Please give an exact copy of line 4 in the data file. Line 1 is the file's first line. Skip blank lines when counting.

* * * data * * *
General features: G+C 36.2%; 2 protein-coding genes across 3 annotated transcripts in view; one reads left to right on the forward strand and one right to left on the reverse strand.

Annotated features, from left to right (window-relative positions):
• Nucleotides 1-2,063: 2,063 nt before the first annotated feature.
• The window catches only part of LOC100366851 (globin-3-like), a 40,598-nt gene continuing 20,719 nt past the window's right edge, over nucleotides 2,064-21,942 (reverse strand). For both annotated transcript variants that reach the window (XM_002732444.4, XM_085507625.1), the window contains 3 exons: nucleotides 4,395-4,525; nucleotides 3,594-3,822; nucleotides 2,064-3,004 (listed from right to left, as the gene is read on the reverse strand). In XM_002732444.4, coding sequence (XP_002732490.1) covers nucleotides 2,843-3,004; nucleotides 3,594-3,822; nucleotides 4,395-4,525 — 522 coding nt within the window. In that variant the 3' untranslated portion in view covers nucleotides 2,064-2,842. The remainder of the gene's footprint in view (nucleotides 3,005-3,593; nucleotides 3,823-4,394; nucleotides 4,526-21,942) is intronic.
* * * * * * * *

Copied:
• The window catches only part of LOC100366851 (globin-3-like), a 40,598-nt gene continuing 20,719 nt past the window's right edge, over nucleotides 2,064-21,942 (reverse strand). For both annotated transcript variants that reach the window (XM_002732444.4, XM_085507625.1), the window contains 3 exons: nucleotides 4,395-4,525; nucleotides 3,594-3,822; nucleotides 2,064-3,004 (listed from right to left, as the gene is read on the reverse strand). In XM_002732444.4, coding sequence (XP_002732490.1) covers nucleotides 2,843-3,004; nucleotides 3,594-3,822; nucleotides 4,395-4,525 — 522 coding nt within the window. In that variant the 3' untranslated portion in view covers nucleotides 2,064-2,842. The remainder of the gene's footprint in view (nucleotides 3,005-3,593; nucleotides 3,823-4,394; nucleotides 4,526-21,942) is intronic.